A peaceful, bucolic place of beauty and art, the Historic Old North End gardens created by Rich Schell and Greg Wragge at their home were meant to be shared, the owners believe.
And on a perfect summer evening, the words of Lady Bird Johnson couldn't have been any more apropos, "Where flowers bloom, so does hope." Her mission as the country's first lady had been to spread wildflowers and hope.
Guests of The Resource Exchange, which helps those with intellectual and developmental disabilities build independence, were invited to a July 22 garden party fundraiser on the lush Schell-Wragge property, where they strolled through the flowers, ate a plated dinner on brightly colored linen beneath open white tents and toured the amazing art and sculpture collection, starting with a carved Mary Chenoweth door.
Thanking the hosts, TRE CEO David Ervin said guests had been made most welcome in "an amazing home that is not a museum."
Ervin told the nonprofit's story, saying those at TRE are encouraged to "dream big." Said Ervin, "if you go to work and you're having a bad day, at TRE you don't have to look far for inspiration."
One inspiration is Jill, daughter of Ron and Karen Rubin. Her dad said Jill had reached most of the goals she had set and had many accomplishments. She's a "model employee" at Mollica's Italian Market & Deli, he said, and many regulars go in "asking for Jill." The only negative, said Rubin, is that many others are still on waiting lists for those services that have made the life-changing difference in their daughter's life.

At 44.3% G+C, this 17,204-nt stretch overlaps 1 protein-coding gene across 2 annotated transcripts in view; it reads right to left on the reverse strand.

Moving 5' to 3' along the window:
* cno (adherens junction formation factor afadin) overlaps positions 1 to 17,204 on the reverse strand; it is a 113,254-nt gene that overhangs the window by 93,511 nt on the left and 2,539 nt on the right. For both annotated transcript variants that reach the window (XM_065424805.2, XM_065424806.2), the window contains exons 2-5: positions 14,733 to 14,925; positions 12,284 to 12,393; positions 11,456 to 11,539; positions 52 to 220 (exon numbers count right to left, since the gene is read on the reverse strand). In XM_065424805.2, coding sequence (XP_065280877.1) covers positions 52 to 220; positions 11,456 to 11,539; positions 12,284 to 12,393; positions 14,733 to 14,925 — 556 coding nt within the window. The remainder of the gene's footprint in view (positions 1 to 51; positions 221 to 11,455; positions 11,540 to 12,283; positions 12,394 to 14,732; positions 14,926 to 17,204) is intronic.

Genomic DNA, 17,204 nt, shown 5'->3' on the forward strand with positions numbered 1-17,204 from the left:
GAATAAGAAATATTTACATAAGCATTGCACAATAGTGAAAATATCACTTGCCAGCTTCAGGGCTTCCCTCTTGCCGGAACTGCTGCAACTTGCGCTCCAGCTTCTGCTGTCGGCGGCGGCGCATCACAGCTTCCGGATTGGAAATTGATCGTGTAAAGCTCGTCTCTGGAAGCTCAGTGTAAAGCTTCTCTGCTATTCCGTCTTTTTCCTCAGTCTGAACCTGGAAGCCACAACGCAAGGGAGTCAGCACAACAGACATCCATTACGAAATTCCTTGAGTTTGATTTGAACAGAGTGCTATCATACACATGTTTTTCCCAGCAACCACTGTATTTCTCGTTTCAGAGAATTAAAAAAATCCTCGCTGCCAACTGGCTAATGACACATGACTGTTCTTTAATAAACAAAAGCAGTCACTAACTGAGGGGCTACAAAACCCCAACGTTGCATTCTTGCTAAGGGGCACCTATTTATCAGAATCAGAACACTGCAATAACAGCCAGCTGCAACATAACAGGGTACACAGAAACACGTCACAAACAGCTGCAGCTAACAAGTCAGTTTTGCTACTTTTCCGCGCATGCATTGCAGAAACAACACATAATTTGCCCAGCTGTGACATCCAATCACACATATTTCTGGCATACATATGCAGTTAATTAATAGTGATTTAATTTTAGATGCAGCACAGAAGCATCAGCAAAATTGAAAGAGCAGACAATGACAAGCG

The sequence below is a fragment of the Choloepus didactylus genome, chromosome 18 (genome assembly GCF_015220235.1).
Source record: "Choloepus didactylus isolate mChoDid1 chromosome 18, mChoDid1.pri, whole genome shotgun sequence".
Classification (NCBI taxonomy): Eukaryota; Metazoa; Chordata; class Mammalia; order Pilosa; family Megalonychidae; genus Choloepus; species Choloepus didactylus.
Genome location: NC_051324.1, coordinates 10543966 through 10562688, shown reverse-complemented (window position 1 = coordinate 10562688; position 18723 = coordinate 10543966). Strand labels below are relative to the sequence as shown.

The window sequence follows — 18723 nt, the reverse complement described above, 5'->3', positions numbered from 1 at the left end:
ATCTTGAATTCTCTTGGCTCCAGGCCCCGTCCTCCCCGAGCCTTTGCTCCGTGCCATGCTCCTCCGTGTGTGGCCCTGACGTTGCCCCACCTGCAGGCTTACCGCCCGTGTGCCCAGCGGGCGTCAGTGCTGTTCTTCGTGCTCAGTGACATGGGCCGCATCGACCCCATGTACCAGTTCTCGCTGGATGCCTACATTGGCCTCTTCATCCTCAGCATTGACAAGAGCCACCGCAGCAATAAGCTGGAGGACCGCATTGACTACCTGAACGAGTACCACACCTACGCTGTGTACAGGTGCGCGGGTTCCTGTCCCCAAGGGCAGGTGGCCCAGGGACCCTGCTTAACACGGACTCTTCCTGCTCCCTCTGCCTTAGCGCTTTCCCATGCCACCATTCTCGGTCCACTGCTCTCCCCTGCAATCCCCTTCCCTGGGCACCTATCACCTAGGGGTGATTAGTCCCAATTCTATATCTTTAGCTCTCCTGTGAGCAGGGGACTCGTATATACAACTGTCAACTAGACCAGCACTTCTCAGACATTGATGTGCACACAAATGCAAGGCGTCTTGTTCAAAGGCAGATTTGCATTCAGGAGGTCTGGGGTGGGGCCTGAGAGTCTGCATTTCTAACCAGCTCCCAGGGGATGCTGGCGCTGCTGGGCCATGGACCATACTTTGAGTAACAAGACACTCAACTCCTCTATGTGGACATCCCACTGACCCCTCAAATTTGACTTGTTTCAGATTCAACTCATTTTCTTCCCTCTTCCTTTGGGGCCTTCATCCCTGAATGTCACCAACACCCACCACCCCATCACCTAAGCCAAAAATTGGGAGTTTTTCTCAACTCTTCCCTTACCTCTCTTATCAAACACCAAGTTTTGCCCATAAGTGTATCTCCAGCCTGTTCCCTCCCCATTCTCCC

Guests lingered on the stone patios after dinner, sipping wine or toasting marshmallows for fire-pit s'mores beneath towering trees strung with white lights.
Upcoming: "A Positive Exposure...The Spirit of Difference," a photo gallery of national and local professional photos of those receiving TRE services, Oct. 8 through December at Chapel Hills Mall.
More photos: gazette.com/life/around-town